Nigeria says 21 abducted Chibok schoolgirls freed in swap
The freed girls, some carrying babies, were released before dawn and placed in the custody of Nigeria's secret intelligence agency.
Sunday Aghaeze/Nigeria State House via AP
Twenty-one of the Chibok schoolgirls kidnapped by Boko Haram more than two years ago were freed Thursday in a swap for detained leaders of the Islamic extremist group — the first release since nearly 300 girls were taken captive in a case that provoked international outrage.
The freed girls, some carrying babies, were released before dawn and placed in the custody of the Department of State Services, Nigeria's secret intelligence agency. In photos released by the government, the former captives, most now young women, appeared gaunt and exhausted. The government "wants the girls to have some rest," said presidential spokesman Garba Shehu, adding that "all of them are very tired."
Some 197 captives remain missing, though some reportedly have died.
"We are extremely delighted and grateful," said the Bring Back Our Girls movement, which campaigned in Nigeria and internationally for the release of the girls, most of whom were teenagers when they were seized in April 2014 from their school in the northeastern town of Chibok.
"We thank the federal government and, like Oliver Twist, we ask for more," said Hauwa Biu, an activist in Maiduguri, the capital of northeastern Borno state and the birthplace of Boko Haram.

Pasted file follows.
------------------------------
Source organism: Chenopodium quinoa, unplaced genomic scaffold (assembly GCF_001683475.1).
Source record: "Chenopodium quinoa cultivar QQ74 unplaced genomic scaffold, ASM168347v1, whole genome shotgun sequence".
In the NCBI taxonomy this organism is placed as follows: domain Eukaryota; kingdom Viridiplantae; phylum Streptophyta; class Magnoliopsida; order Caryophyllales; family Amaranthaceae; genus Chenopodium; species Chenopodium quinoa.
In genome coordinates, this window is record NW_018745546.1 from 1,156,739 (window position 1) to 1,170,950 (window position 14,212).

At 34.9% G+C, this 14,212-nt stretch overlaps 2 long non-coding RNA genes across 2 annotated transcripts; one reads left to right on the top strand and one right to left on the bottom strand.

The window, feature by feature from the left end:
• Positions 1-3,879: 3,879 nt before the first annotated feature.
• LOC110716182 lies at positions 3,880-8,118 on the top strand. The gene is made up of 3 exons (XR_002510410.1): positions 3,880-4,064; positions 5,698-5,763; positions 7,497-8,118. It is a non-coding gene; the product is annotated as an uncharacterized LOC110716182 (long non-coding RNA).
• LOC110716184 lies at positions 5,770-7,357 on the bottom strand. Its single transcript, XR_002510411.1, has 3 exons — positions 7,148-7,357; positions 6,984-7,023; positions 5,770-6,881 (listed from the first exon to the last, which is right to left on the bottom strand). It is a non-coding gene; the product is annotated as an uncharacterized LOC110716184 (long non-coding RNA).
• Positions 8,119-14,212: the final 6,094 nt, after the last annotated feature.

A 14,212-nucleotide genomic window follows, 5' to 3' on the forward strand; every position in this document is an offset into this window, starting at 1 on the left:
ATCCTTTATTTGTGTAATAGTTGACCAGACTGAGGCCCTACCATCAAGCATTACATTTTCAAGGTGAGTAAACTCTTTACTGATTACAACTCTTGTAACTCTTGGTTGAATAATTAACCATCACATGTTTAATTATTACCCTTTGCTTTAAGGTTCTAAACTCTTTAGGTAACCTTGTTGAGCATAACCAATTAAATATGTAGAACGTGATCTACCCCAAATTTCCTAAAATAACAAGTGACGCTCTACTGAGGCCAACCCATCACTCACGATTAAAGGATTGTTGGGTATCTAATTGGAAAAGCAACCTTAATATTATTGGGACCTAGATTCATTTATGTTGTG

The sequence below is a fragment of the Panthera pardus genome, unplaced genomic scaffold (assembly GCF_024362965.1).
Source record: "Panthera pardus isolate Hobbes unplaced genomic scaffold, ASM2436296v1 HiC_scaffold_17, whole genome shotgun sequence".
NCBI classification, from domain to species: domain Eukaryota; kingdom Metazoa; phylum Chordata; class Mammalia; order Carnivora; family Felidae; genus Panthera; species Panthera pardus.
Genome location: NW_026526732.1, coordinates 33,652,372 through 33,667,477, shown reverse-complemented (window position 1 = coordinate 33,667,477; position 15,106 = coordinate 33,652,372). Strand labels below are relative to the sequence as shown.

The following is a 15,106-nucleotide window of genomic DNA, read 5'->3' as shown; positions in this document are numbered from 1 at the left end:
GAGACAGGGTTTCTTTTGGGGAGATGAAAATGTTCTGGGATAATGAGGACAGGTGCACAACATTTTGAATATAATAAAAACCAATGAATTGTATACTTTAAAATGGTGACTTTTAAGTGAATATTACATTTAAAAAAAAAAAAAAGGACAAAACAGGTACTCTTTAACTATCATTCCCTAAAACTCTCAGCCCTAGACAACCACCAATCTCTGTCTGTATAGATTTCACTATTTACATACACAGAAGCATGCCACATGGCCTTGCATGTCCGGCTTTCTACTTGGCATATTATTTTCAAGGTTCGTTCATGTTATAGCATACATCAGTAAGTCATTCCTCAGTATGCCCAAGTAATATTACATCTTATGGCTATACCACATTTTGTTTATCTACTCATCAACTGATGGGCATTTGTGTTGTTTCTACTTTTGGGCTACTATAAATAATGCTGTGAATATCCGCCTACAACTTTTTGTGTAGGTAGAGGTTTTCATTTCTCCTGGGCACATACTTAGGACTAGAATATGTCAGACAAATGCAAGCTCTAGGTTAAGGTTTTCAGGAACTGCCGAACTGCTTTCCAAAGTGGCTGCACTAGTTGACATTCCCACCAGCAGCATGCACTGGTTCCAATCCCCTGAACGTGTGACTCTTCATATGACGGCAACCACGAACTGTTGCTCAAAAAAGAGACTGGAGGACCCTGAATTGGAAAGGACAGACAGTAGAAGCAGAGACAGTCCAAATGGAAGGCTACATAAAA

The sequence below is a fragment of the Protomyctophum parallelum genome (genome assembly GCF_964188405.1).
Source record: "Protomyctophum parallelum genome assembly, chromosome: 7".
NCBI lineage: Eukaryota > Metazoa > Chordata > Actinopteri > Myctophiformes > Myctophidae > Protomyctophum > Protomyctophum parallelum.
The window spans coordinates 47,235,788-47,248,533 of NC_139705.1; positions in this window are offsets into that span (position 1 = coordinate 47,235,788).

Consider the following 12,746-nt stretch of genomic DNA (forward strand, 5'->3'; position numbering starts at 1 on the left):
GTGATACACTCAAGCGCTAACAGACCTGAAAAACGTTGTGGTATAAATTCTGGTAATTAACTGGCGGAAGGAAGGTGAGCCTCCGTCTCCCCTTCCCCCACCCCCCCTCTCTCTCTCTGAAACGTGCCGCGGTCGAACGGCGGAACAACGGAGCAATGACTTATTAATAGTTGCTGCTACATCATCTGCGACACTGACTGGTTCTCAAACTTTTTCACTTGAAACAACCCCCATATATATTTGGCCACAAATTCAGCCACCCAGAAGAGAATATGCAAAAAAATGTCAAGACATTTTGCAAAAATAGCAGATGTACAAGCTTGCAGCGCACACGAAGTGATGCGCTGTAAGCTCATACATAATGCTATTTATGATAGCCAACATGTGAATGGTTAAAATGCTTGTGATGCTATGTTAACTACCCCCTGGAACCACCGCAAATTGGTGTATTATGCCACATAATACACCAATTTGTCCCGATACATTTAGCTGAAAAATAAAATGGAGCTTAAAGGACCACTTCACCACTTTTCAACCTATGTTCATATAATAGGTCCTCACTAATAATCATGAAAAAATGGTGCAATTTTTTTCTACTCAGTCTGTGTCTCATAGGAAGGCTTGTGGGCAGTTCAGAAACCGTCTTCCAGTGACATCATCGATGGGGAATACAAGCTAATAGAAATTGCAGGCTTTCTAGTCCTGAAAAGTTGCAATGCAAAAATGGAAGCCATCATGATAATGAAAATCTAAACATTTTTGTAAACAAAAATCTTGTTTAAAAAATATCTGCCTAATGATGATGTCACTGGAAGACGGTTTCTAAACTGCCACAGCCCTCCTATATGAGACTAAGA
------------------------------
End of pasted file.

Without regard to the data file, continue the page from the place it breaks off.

The release was negotiated between the government and Boko Haram, with the International Committee of the Red Cross and the Swiss government acting as intermediaries, Shehu said. He said negotiations would continue for the release of the other students.
Many of the girls freed Thursday were carrying babies, said an aid worker who saw them in Maiduguri, where they were taken by helicopter after their release, before being flown to the capital, Abuja. He spoke on condition of anonymity because he was not authorized to speak to the media. The government said at least one child, a boy of about 20 months, was among those released. Many Boko Haram captives recently freed by military action have been shunned by their communities because they came home pregnant or with babies from the fighters.
Four detained Boko Haram leaders were released Wednesday night in Banki, a town on Nigeria's northeast border with Cameroon, said a military officer familiar with the talks. Just hours later, the girls were released in Banki, said the officer, who spoke on condition of anonymity because he was not authorized to speak to journalists.
But Information Minister Lai Mohammed insisted there was no swap, just "a release, the product of painstaking negotiations and trust on both sides."
At a news conference, he refused to say how the girls were chosen. He said they would be "debriefed" and placed in the care of doctors, psychologists, social workers and trauma experts, and their names would be released after their parents were informed.
In Abuja, Vice President Yemi Osinbajo welcomed the freed young women, telling them: "The whole nation's been waiting for you," according to a post on the official Twitter account of the Nigerian presidency. He said the girls' parents were on their way to the Nigerian capital to be reunited with them.